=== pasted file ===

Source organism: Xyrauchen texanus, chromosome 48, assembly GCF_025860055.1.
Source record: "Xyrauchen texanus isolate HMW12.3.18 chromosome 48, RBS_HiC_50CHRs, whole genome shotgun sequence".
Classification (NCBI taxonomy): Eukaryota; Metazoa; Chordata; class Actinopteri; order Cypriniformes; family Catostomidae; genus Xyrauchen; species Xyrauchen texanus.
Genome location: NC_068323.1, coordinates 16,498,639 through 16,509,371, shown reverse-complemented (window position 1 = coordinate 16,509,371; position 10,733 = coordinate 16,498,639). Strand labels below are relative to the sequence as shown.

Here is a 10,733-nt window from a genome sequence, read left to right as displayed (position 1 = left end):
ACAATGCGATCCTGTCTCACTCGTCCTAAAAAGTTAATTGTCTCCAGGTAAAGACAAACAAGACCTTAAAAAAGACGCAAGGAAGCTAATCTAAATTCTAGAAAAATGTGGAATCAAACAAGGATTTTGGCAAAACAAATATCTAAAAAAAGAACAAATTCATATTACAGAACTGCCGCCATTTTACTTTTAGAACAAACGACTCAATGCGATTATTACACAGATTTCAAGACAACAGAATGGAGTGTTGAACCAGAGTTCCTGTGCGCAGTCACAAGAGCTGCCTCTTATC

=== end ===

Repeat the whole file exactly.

Source organism: Xyrauchen texanus, chromosome 48, assembly GCF_025860055.1.
Source record: "Xyrauchen texanus isolate HMW12.3.18 chromosome 48, RBS_HiC_50CHRs, whole genome shotgun sequence".
Classification (NCBI taxonomy): Eukaryota; Metazoa; Chordata; class Actinopteri; order Cypriniformes; family Catostomidae; genus Xyrauchen; species Xyrauchen texanus.
Genome location: NC_068323.1, coordinates 16,498,639 through 16,509,371, shown reverse-complemented (window position 1 = coordinate 16,509,371; position 10,733 = coordinate 16,498,639). Strand labels below are relative to the sequence as shown.

Here is a 10,733-nt window from a genome sequence, read left to right as displayed (position 1 = left end):
ACAATGCGATCCTGTCTCACTCGTCCTAAAAAGTTAATTGTCTCCAGGTAAAGACAAACAAGACCTTAAAAAAGACGCAAGGAAGCTAATCTAAATTCTAGAAAAATGTGGAATCAAACAAGGATTTTGGCAAAACAAATATCTAAAAAAAGAACAAATTCATATTACAGAACTGCCGCCATTTTACTTTTAGAACAAACGACTCAATGCGATTATTACACAGATTTCAAGACAACAGAATGGAGTGTTGAACCAGAGTTCCTGTGCGCAGTCACAAGAGCTGCCTCTTATC